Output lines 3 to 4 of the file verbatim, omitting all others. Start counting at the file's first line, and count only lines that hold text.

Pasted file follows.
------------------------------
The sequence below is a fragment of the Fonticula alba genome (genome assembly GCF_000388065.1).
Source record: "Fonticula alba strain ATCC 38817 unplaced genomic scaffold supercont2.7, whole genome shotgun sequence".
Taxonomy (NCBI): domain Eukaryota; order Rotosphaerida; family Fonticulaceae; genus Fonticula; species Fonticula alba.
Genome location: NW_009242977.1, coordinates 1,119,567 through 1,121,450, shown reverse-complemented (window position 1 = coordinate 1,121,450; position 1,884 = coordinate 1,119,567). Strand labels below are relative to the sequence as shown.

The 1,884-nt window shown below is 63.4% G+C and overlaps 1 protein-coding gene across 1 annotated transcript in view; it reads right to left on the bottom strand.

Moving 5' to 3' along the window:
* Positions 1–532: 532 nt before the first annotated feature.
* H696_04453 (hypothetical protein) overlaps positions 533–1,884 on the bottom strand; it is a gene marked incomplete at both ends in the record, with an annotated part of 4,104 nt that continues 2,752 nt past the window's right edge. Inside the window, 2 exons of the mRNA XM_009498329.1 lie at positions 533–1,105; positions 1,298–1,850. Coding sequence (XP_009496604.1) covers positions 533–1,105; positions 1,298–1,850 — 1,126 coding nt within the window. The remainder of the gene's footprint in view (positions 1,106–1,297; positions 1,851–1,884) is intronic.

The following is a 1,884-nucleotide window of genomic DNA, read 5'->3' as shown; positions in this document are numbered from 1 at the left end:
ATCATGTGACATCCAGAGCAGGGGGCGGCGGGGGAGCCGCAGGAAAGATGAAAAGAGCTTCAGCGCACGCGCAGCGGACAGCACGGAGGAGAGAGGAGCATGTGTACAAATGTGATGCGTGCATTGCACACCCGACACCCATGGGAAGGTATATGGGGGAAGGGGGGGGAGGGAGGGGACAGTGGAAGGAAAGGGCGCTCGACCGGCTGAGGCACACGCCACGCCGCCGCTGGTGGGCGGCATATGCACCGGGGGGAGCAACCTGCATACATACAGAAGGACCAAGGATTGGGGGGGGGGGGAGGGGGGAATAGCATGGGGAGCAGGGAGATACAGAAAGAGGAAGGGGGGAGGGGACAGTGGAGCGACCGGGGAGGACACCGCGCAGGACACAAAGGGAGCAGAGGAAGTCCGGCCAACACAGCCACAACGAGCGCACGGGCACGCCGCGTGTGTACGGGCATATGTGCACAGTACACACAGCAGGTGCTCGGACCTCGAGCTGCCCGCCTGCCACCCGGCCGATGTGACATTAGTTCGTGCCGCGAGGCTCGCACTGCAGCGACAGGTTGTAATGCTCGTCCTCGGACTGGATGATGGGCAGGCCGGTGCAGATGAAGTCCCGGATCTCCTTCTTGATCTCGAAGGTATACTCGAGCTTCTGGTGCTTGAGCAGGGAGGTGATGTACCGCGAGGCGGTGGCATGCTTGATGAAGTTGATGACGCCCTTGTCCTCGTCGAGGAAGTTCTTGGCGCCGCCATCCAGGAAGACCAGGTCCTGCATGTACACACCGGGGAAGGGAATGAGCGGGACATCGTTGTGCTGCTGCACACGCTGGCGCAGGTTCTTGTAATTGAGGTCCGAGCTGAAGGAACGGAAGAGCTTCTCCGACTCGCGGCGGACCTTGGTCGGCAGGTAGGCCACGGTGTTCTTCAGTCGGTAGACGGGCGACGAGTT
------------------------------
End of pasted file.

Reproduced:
Taxonomy (NCBI): domain Eukaryota; order Rotosphaerida; family Fonticulaceae; genus Fonticula; species Fonticula alba.
Genome location: NW_009242977.1, coordinates 1,119,567 through 1,121,450, shown reverse-complemented (window position 1 = coordinate 1,121,450; position 1,884 = coordinate 1,119,567). Strand labels below are relative to the sequence as shown.